Innovating Down The Value Chain



By John Richardson

THE lack of depth and thought behind “analysis” of the economic challenges facing developing economies has worried the blog for some time.

It is undoubtedly the case that as hundreds of millions more people in countries such as India and China emerge from poverty, the opportunities for the chemicals industry are enormous.

For the first time in their lives these people will have a small amount of money to spend on a few basic luxuries such as a single-serve portion of shampoo, or maybe if they are exceptionally lucky a motor scooter.

These are some of the themes we explore in Chapter 6 of our e-book, Boom, Gloom & the New Normal.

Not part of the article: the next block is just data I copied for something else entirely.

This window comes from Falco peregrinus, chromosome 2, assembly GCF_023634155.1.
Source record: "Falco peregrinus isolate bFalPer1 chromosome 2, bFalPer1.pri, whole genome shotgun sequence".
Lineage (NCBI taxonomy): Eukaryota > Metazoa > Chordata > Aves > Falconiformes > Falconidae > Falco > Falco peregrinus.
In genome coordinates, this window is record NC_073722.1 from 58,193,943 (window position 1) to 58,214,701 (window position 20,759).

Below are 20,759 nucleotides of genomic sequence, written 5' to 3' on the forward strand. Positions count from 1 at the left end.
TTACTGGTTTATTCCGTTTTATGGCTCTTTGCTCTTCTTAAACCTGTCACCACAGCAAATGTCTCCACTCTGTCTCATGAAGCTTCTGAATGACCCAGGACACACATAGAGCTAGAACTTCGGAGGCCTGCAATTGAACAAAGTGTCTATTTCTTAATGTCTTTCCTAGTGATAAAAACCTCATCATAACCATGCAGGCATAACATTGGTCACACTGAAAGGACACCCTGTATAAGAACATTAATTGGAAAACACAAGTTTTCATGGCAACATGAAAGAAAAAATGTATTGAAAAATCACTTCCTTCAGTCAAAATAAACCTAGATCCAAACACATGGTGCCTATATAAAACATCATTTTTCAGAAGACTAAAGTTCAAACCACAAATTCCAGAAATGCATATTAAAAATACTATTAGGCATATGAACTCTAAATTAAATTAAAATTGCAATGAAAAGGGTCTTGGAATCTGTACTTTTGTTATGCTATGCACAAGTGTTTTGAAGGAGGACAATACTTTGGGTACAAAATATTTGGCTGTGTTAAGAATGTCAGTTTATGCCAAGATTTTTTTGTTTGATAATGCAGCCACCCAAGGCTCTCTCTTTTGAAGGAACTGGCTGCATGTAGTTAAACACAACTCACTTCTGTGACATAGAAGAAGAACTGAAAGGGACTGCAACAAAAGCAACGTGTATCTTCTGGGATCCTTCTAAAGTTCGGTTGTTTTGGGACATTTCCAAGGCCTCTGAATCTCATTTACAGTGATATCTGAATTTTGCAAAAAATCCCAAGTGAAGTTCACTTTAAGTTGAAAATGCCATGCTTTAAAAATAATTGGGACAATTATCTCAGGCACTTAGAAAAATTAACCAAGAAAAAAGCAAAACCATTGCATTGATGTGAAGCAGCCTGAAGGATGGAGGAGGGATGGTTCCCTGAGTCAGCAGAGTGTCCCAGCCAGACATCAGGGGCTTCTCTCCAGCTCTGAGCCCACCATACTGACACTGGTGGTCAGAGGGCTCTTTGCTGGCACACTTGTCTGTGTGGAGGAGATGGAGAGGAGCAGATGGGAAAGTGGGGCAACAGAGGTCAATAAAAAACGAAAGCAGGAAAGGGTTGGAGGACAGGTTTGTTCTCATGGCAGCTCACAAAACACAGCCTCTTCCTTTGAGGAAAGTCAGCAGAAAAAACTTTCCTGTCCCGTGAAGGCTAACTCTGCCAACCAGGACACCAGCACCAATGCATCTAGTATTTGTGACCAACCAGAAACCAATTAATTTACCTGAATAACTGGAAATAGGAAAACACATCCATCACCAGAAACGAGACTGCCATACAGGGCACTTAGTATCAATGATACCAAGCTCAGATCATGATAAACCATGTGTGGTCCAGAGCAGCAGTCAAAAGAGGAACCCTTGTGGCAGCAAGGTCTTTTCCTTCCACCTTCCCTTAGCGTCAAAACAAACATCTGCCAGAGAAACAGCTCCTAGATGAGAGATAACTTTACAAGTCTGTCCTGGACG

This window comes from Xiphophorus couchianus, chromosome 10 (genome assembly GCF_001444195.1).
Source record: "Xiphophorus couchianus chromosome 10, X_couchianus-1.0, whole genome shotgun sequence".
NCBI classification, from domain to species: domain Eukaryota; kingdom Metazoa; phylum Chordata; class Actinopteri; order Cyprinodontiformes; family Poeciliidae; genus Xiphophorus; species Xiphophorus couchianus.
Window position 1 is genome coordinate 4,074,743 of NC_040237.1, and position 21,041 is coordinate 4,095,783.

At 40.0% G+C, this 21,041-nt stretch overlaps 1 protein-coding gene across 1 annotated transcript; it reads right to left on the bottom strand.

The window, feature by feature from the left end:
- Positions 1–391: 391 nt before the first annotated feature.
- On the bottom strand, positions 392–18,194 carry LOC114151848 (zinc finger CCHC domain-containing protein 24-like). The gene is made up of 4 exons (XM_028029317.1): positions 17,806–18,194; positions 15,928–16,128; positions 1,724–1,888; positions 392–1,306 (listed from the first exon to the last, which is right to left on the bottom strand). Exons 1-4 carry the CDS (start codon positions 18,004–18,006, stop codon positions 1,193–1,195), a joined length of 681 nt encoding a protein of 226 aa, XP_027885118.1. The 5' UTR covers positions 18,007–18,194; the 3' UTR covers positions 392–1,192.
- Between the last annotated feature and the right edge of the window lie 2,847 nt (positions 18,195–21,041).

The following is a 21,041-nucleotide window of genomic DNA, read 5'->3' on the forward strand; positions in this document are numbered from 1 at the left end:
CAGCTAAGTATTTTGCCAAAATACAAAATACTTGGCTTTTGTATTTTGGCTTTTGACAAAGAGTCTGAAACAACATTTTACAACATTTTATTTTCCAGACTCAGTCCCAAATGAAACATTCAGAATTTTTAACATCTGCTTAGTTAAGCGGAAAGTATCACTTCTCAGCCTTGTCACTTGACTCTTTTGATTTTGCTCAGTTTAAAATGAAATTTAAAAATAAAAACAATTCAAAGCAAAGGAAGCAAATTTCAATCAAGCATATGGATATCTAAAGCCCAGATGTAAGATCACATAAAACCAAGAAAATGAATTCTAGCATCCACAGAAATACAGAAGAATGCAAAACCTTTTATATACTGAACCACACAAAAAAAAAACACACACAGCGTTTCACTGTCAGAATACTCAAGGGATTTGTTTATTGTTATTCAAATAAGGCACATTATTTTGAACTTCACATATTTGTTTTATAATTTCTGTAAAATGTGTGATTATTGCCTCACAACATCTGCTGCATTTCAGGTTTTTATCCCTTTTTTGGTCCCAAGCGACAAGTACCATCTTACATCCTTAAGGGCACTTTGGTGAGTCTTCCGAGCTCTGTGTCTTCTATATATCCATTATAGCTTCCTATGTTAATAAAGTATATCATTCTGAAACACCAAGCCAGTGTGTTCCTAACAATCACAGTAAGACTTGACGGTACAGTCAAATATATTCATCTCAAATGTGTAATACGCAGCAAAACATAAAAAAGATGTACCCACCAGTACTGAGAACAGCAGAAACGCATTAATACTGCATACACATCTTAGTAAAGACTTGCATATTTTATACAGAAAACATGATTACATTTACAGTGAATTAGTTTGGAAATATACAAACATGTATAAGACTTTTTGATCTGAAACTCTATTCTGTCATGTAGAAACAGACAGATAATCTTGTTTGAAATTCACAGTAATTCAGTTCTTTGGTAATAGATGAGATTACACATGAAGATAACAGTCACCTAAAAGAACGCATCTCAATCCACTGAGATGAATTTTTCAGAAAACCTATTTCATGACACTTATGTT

They will not be middle class in the Western sense of the word. In fact as the chart below shows, by Western standards many of the richest people in India would qualify for social welfare problems.

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Constant talk about the rise of the Asian “middle classes”, without qualification of what exactly this means, is highly misleading. This is not a sudden enormous army of BMW-buying Western-style consumers.

And so it is up to chemical companies, prompted by more-informed investors, to start describing exactly how they are going to innovate down the value chain – i.e. how they are going to keep costs low-enough to help manufacture a refrigerator that, say, retails for less than $50.

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